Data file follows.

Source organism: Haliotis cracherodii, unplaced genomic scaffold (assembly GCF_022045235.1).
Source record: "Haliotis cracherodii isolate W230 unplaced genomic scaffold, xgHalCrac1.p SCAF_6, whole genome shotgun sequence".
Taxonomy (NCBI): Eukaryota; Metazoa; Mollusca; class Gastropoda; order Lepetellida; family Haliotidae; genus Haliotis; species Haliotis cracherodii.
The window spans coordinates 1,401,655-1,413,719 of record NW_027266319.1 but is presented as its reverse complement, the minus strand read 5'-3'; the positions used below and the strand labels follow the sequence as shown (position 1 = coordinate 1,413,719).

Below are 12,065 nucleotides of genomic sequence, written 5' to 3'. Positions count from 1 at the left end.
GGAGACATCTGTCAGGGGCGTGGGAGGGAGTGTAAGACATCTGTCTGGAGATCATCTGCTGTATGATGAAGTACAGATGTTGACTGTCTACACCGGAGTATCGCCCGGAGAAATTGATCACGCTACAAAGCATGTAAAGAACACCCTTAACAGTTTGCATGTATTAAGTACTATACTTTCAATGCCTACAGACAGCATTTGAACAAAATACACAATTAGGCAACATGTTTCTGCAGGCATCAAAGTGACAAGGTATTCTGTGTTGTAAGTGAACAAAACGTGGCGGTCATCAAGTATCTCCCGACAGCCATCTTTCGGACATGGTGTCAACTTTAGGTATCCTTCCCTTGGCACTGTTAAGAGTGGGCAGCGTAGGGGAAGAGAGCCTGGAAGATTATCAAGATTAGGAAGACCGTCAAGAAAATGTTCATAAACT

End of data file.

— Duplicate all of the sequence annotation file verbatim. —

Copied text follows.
Source organism: Haliotis cracherodii, unplaced genomic scaffold (assembly GCF_022045235.1).
Source record: "Haliotis cracherodii isolate W230 unplaced genomic scaffold, xgHalCrac1.p SCAF_6, whole genome shotgun sequence".
Taxonomy (NCBI): Eukaryota; Metazoa; Mollusca; class Gastropoda; order Lepetellida; family Haliotidae; genus Haliotis; species Haliotis cracherodii.
The window spans coordinates 1,401,655-1,413,719 of record NW_027266319.1 but is presented as its reverse complement, the minus strand read 5'-3'; the positions used below and the strand labels follow the sequence as shown (position 1 = coordinate 1,413,719).

Below are 12,065 nucleotides of genomic sequence, written 5' to 3'. Positions count from 1 at the left end.
GGAGACATCTGTCAGGGGCGTGGGAGGGAGTGTAAGACATCTGTCTGGAGATCATCTGCTGTATGATGAAGTACAGATGTTGACTGTCTACACCGGAGTATCGCCCGGAGAAATTGATCACGCTACAAAGCATGTAAAGAACACCCTTAACAGTTTGCATGTATTAAGTACTATACTTTCAATGCCTACAGACAGCATTTGAACAAAATACACAATTAGGCAACATGTTTCTGCAGGCATCAAAGTGACAAGGTATTCTGTGTTGTAAGTGAACAAAACGTGGCGGTCATCAAGTATCTCCCGACAGCCATCTTTCGGACATGGTGTCAACTTTAGGTATCCTTCCCTTGGCACTGTTAAGAGTGGGCAGCGTAGGGGAAGAGAGCCTGGAAGATTATCAAGATTAGGAAGACCGTCAAGAAAATGTTCATAAACT